It can’t just be me who seems to have a spate of friends suddenly deciding to leave their nice, safe, stable jobs and branch out on their own. Self-employment is becoming more and more popular, and this is borne out by the statistics we see. In 2008, there were 3.8 million self employed people, according to the Office for National Statistics. By 2015 there were 4.6 million, an increase of more than 20% over just 7 years. With the rise of the gig economy, it seems the trend of “going it alone” is one that is here to stay.

What does this mean from the perspective of an employer? Well, organisations everywhere are having to wake up to the fact that, with the rapidly increasing numbers of individuals deciding to go into self-employment, we are seeing a proportional dilution of the talent pool. Not only do we run the risk of losing some of our best employees… we might never have the opportunity to make them our employees in the first place!

Why self-employment?

Is there anything we can do about this? I think the answers may lie in the reasons people choose to go into self-employment. Sure, there are some individuals out there who have an incredible business plan which is going to make them millions and fast-track them to fame and fortune. But they are the minority. If you look more closely at the self-employed, the vast majority of them aren’t doing it because they truly believe they’re the next Mark Zuckerberg. They are doing it for a number of different reasons… and they’re reasons that all employers need to be learning from.

If you speak to people about why they’ve chosen to go self-employed, you’re almost guaranteed to get one of the following answers:

“I just need more flexibility.”

“I can’t cope with [insert frustration] about my current organisation any more.”

“I want to do something I love.”

The irony is, as employers, we can tick all of the boxes which are currently causing our employees to leave and go self-employed. All we have to do is to listen.

Working when you want

Let’s start with flexibility, which from my experience is a factor behind pretty much every single example of self-employment I know. Now, here’s the key thing. The people leaving to go self-employed don’t want to work less. There’s a common misconception that greater flexibility equals reduced working hours, and that simply isn’t true. I think if you ask most people who have gone self-employed they’ll tell you that they work more, not less. The key difference, though, is that they’re working when they want.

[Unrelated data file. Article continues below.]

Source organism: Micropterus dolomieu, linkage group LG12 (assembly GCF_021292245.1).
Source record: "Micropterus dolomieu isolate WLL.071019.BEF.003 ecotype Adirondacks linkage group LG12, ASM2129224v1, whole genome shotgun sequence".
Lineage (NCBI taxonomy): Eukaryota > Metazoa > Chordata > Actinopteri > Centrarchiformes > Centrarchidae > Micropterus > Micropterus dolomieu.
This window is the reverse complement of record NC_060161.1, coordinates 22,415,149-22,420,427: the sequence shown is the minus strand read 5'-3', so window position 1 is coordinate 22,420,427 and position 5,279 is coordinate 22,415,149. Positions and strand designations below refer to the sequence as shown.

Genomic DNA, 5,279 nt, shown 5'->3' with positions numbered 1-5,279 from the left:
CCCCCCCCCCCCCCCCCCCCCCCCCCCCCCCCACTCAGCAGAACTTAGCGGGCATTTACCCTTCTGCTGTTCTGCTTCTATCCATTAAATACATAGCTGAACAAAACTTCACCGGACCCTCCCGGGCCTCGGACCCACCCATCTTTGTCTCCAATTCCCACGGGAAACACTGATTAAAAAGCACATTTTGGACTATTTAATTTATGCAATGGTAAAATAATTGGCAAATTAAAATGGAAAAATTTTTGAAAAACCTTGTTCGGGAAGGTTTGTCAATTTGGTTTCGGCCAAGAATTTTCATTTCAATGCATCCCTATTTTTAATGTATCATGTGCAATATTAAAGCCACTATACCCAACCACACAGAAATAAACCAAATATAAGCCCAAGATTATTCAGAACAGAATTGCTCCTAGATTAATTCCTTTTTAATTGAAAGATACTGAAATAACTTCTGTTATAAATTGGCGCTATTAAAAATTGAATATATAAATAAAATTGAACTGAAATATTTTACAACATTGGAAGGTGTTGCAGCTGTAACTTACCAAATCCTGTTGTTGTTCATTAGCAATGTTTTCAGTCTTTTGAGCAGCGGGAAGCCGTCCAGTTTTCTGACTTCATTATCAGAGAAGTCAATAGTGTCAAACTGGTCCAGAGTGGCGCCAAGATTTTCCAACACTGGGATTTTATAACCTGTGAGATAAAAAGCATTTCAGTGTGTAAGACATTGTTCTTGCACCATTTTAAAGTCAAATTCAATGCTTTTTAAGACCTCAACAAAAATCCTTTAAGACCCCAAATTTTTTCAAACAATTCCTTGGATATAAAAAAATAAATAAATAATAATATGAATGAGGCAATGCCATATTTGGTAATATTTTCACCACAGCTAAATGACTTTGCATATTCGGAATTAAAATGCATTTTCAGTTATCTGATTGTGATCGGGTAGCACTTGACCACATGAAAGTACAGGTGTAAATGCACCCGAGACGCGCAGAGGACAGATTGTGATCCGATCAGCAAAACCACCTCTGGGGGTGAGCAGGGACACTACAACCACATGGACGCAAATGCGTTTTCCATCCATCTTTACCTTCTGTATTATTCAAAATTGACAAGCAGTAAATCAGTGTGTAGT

Not everyone performs at their best between the hours of 9am-5pm. More to the point, not everyone is able to work between 9am-5pm. More and more, we are seeing people seek to flex their working patterns. And not simply to a four day week, or to work school hours. Those who are self-employed may work an entirely sporadic working pattern. One day, they may be at their desk from 6am-10pm with minimal breaks. The next day they might find themselves logging on briefly in the morning, and then doing nothing further until after dinner with their family at 8pm. The day after that they might work from 6pm until the early hours of the morning.

Whatever they choose to do, the salient point is just that. They have choice. They have the ability to flex their working pattern – and I mean truly flex it, not just align to a revised set of fixed working hours. If they wake up one morning feeling under the weather and not fancying working that day – that’s okay. Similarly, if they suddenly find themselves with a clear weekend and nothing much to do, they can clock up the hours then and give themselves time off during the week. That level of true flexibility can be intoxicating, and it’s the reason so many of those who have been self-employed find it so hard to return to the workplace.

Stopping tiptoeing around the subject

Can we truly emulate that level of flexibility in the world of employment? Well, it’s a difficult one. But that doesn’t mean it’s not what we should be striving for. Within organisations, it’s not just one person’s working pattern we need to think about. It can be hundreds, sometimes even thousands of people. There is a need to align the working patterns of various teams; to ensure that there is cover in place when we need it.